This post is part of the series Patristic Redux: A Lutheran Reads the Fathers, in which our goal is to read the “fathers of the church” without rose-tinted spectacles: i.e. not as a priori authorities, set high upon a pedestal, surrounded by an aura of holiness and inspiration—but simply as any other theologians, whose work can and should be subject to critique in the same manner as anyone else’s. Can the theology of the fathers stand on its own two feet? Can it withstand serious critique? Can it hold its own in a contemporary theological conversation? Above all: is it actually good theology?
At present, we’re working through Gregory of Nyssa’s late 4th century Catechetical Oration (see the intro post for texts and editions).
Gregory of Nyssa’s Catechetical Oration: Chapters 1-4
In the 16th C, at the beginning of a work on Christian doctrine that could be considered a very distant descendant of Gregory’s Catechetical Oration, Philip Melanchthon wrote this famous line:
“…to know Christ is to know the things he has done for us, and not, as they [the medieval theologians] teach, to contemplate his natures and the modes of his incarnation.”1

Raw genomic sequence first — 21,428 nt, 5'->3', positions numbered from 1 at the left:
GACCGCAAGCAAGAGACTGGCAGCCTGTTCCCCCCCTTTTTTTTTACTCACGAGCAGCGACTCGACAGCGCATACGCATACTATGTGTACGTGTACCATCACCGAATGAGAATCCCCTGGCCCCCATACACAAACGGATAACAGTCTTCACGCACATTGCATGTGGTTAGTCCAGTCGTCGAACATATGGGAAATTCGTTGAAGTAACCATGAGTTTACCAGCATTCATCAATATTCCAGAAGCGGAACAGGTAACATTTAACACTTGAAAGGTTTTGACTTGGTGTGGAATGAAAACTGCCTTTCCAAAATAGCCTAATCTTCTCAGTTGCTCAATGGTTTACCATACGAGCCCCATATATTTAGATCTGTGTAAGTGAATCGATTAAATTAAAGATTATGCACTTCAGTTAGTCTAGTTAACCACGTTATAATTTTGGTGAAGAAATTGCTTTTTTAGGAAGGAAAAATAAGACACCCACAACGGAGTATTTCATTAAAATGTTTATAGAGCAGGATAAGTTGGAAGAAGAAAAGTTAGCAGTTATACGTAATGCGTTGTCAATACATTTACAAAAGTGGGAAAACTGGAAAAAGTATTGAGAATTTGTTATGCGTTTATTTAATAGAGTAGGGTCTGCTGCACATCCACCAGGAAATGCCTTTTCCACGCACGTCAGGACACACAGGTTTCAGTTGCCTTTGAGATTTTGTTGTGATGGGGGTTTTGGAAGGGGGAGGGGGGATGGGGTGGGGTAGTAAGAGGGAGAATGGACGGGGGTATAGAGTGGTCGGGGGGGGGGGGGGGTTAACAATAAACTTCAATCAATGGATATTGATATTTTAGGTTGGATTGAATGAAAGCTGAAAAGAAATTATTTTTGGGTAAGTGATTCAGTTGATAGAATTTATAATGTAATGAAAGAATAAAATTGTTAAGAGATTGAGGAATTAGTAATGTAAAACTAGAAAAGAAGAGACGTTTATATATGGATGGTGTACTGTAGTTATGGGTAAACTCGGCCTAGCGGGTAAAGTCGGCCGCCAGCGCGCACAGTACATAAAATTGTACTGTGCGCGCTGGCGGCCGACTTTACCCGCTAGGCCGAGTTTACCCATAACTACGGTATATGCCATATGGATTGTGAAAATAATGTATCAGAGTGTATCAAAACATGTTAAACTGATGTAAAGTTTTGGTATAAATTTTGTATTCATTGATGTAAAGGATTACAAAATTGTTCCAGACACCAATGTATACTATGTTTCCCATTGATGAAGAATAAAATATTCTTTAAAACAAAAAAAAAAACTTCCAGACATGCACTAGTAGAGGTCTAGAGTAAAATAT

Melanchthon was one of Luther’s disciples, and here he is summarizing a central idea of his teacher. Its essence is that, contrary to the catholic or “imperial” synthesis, we should never start our teaching about God/Christianity from abstract philosophical reflection on God “in general”, the nature of God and God’s being (ontology)—for example, with things like reason’s ability to know God, the attributes of God, the essence of the Trinity, or the two natures of Christ. Instead, theology must begin its reflection on God from Jesus and what Jesus did—his actions. Specifically, we must begin with his saving work in suffering for our sakes and granting us salvation completely gratis:Read More…______________
- Ηoc est Christum cognoscere beneficia eius cognoscere, non quod isti docent, eius naturas, modos incarnationis contueri. Transl. from Commonplaces, tr. C. Preus, Loci Communes (1521), St. Louis, 2014, p. 24. [↩]